Due to the omission of mock fish maw, which happened to be one of the deep fried items, the soup was not as brothy as it should. Thankfully, the presence of seaweed and mushrooms provided some seafood flavor to the clear soup. Since my palate is light and it happened to be a scorching hot day, this would do for me.

Time and again, I complained about mock meats. More specifically, it was the gluten variety that I detested. At Healthy Vegetarian, they used the soy based ones, which was slowly growing on me. In fact I like the way they tasted more like tofu rather than meat. The vendor from the neighboring vegetarian store retorted that non-fried soy based meat tasted awful when I asked if they served steamed chicken rice. Well taste is subjective. As far as I'm concerned the soy based fish cake found in this bowl of soup was delicious.

Rojak is a traditional fruit and vegetable salad dish commonly found in Malaysia, Singapore and Indonesia. The non-vegetarian element of this side dish lies in the dressing which contained shrimps. Even before I adopted a predominantly plant-based diet, I seldom took rojak because I did not like shrimp paste, due to its stale flavor that arises from fermentation. Thus I had less reason to try the vegetarian version. However, rojak seemed to be one of the signature item of Healthy Vegetarian, I decided to sample it.

In my opinion, the most outstanding point of this side dish were the red and green apples. Being a non-traditional ingredient in rojak, I was amazed at how well they complemented with the sweet peanut sauce. Apart from the apples, the rojak contained cucumbers, turnips and you char kway, pretty much the usual stuffs. Ironically the absence of the shrimp paste flavor in vegetarian rojak made me a convert of this Southeast Asian salad.

I have to admit that the boss is not lying when he boasted about the popularity of his rojak. However I do not consume rojak regularly, so I am not sure if his rojak is really phenomenal or this is the typical standard you get from every decent vegetarian rojak vendor.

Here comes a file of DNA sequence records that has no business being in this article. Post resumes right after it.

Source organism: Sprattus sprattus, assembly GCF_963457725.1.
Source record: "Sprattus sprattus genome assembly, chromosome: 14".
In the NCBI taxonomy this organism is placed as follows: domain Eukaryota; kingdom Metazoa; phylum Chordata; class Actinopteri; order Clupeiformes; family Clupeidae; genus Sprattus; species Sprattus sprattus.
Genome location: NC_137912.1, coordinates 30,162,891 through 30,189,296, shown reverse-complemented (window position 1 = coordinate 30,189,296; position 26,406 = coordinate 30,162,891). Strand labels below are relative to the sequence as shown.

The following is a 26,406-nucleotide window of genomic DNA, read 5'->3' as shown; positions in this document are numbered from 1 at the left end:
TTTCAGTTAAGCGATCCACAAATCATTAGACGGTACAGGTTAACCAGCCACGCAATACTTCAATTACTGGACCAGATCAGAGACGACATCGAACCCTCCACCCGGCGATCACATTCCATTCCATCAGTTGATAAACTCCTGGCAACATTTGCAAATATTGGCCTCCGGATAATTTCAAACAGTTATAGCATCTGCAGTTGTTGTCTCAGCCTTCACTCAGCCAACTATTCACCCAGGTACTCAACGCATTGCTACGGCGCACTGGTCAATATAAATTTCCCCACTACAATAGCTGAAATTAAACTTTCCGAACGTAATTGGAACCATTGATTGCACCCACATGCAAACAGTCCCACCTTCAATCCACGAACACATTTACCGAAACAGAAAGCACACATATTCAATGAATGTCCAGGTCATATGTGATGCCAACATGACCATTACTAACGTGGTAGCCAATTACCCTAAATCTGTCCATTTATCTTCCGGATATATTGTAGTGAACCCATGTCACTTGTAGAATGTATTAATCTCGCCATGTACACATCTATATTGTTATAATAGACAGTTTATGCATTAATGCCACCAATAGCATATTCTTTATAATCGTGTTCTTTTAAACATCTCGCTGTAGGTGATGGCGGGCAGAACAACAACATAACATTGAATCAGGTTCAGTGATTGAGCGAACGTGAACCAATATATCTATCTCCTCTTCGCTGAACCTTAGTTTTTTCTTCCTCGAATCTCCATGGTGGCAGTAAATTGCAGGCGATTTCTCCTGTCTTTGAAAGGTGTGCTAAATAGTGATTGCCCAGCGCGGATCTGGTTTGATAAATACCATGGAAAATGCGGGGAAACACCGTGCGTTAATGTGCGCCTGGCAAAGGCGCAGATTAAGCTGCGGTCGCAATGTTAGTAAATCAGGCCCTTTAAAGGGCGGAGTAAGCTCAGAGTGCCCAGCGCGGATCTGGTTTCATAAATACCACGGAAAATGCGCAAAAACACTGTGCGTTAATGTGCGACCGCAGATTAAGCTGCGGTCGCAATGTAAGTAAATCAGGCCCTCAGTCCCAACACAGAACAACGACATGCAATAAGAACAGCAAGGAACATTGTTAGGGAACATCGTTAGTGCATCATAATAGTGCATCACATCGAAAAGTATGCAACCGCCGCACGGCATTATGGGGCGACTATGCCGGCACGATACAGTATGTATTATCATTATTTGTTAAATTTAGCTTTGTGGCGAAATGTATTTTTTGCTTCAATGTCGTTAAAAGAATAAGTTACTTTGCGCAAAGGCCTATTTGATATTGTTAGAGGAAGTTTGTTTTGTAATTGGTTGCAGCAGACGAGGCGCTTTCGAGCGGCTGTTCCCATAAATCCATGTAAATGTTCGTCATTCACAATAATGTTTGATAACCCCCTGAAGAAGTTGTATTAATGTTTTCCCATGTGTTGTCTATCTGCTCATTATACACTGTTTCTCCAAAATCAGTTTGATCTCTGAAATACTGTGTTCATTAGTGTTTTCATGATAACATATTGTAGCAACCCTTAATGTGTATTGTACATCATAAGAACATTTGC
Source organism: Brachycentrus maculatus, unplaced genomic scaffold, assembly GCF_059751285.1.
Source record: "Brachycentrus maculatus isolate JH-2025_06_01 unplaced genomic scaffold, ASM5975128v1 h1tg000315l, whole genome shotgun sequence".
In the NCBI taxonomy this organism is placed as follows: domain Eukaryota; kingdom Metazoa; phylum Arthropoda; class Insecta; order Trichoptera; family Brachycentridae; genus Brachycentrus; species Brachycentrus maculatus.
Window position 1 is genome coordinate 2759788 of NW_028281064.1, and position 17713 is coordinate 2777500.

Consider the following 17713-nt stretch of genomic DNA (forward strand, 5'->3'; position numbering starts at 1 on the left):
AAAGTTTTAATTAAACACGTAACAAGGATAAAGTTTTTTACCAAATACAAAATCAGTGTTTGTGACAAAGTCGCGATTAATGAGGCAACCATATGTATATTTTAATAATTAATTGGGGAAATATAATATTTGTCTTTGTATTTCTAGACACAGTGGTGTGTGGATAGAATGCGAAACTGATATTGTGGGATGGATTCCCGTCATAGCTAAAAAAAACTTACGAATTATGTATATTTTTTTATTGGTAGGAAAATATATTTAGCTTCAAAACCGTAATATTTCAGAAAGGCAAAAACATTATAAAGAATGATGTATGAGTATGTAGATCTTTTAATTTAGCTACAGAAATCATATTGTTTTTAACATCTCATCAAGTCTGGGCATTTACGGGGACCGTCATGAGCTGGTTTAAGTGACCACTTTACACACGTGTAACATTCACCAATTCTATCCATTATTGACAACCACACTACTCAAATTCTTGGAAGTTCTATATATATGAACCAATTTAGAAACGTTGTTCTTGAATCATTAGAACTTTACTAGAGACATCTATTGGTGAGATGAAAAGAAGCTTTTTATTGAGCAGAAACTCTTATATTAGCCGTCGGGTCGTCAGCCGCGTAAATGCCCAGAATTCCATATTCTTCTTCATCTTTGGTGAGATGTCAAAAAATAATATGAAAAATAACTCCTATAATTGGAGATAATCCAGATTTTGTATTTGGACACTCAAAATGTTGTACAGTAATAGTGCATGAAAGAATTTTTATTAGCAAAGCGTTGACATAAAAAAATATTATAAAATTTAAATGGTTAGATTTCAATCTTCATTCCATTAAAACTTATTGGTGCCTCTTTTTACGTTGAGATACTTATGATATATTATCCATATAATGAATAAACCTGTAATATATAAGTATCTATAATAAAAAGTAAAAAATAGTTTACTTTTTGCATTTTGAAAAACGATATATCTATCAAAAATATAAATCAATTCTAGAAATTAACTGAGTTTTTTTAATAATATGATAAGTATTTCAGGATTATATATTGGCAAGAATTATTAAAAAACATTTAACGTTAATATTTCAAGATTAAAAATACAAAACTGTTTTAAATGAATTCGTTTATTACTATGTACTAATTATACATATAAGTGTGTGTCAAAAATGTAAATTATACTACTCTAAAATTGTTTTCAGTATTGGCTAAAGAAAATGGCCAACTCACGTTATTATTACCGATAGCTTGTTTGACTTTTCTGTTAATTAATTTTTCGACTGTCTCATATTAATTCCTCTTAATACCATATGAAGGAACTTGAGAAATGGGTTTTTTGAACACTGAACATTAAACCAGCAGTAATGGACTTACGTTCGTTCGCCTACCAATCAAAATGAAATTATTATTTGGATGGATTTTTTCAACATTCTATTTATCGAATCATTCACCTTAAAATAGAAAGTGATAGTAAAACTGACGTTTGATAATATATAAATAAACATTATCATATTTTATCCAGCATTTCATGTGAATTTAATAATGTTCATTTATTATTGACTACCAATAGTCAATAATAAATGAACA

Very much like its non-vegetarian counterpart, handmade noodles are generally considered the relatively healthier dishes in hawker centres. Generally clean flavored, Healthy Vegetarian deserves its name if you do not compare it to the more expensive Organic cafes.

On a sidenote, the neighboring vegetarian stall has a greater variety of richer and deep fried dishes to offer. I remembered the vendor raving about her deep fried char siew that tasted like the ones from Hong Kong. Then again, which businessman would insult his own product? Well, if that kind of food is your cup of tea, you may want to try it.

Address:166 Jalan Besar #02-35 Berseh Food Centre S(208877)
Opening Hours:11.00 am - 8.00 pm
Closed on Sat
Bus Service:23, 64, 65, 66, 67, 130, 139, 147, 857, NR6
MRT Station:Farrer Park


  1. I think we have similar food interests! Rojak has never been something I have appreciated. And I am with you 100% on the gluten mock meats, they're absolutely terrible!

    Good post, seems like an interesting eatery.


  2. ? Luke , I thought you liked mock meat such as Gopal's tandoori chicken/platter?

  3. Hi Luke and Anonymous,

    Thanks for dropping by. I don't speak for Luke but this is what I guess. When Luke says that gluten mock meats are terrible, he is referring to the negative health aspects of it, rather than the taste.

  4. Hi. I like rojak and not many places sell nice one. Do they sell other food beside the one on the pic? Your blog is very nice, in future will be good to have more menu pic so that we can see what are the food the stall sell.

  5. Hi Anonymous

    Thanks for your compliment.

    If you are referring to the picture of the sign board of their stall, then yes, that's all they sell. However right beside this stall is another one selling quite a variety of vegetarian dishes. I only remembered the chicken rice and their mock char siew because the vendor was boasting about them.

    I agree that having menu pics will add value to my posts. In fact I always make it a point to include them in my shots. However certain eateries, particularly the more expensive ones, do not permit me to take pictures of their menu. Thinking back I should have invested in a good camera phone instead of a digital camera, which looks so conspicuous.

    As for rojak, I certainly enjoy the one from this stall. Even my non-vegetarian sister thinks it's nice. However taste is subjective.

  6. I saw there is one which is the same as this in circuit road hawker centre. Is this no more or they open another branch?